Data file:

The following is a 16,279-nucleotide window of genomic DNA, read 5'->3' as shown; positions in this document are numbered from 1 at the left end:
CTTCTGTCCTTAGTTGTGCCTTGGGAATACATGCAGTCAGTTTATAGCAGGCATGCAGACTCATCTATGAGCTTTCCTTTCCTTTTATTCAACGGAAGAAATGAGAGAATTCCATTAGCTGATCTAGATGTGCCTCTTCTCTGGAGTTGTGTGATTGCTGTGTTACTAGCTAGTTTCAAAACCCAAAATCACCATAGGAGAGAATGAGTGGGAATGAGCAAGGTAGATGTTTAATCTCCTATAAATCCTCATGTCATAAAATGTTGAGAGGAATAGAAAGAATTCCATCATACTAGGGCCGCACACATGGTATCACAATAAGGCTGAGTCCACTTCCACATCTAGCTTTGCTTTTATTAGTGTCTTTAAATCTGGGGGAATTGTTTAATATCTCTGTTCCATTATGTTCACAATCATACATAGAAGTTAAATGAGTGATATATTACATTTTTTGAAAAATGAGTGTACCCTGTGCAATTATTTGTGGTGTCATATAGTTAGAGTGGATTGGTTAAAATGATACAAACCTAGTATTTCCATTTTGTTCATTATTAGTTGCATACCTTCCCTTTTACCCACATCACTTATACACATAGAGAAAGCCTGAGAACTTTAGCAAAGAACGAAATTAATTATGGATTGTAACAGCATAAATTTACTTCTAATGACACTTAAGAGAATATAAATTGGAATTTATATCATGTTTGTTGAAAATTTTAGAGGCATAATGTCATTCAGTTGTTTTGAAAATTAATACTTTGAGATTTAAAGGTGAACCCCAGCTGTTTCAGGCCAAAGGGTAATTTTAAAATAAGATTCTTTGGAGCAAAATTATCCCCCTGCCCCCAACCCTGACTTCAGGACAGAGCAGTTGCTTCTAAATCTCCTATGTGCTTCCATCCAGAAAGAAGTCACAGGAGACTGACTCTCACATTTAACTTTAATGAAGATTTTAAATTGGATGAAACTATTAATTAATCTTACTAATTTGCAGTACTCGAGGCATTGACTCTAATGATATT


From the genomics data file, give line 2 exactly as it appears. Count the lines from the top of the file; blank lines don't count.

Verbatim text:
CTTCTGTCCTTAGTTGTGCCTTGGGAATACATGCAGTCAGTTTATAGCAGGCATGCAGACTCATCTATGAGCTTTCCTTTCCTTTTATTCAACGGAAGAAATGAGAGAATTCCATTAGCTGATCTAGATGTGCCTCTTCTCTGGAGTTGTGTGATTGCTGTGTTACTAGCTAGTTTCAAAACCCAAAATCACCATAGGAGAGAATGAGTGGGAATGAGCAAGGTAGATGTTTAATCTCCTATAAATCCTCATGTCATAAAATGTTGAGAGGAATAGAAAGAATTCCATCATACTAGGGCCGCACACATGGTATCACAATAAGGCTGAGTCCACTTCCACATCTAGCTTTGCTTTTATTAGTGTCTTTAAATCTGGGGGAATTGTTTAATATCTCTGTTCCATTATGTTCACAATCATACATAGAAGTTAAATGAGTGATATATTACATTTTTTGAAAAATGAGTGTACCCTGTGCAATTATTTGTGGTGTCATATAGTTAGAGTGGATTGGTTAAAATGATACAAACCTAGTATTTCCATTTTGTTCATTATTAGTTGCATACCTTCCCTTTTACCCACATCACTTATACACATAGAGAAAGCCTGAGAACTTTAGCAAAGAACGAAATTAATTATGGATTGTAACAGCATAAATTTACTTCTAATGACACTTAAGAGAATATAAATTGGAATTTATATCATGTTTGTTGAAAATTTTAGAGGCATAATGTCATTCAGTTGTTTTGAAAATTAATACTTTGAGATTTAAAGGTGAACCCCAGCTGTTTCAGGCCAAAGGGTAATTTTAAAATAAGATTCTTTGGAGCAAAATTATCCCCCTGCCCCCAACCCTGACTTCAGGACAGAGCAGTTGCTTCTAAATCTCCTATGTGCTTCCATCCAGAAAGAAGTCACAGGAGACTGACTCTCACATTTAACTTTAATGAAGATTTTAAATTGGATGAAACTATTAATTAATCTTACTAATTTGCAGTACTCGAGGCATTGACTCTAATGATATT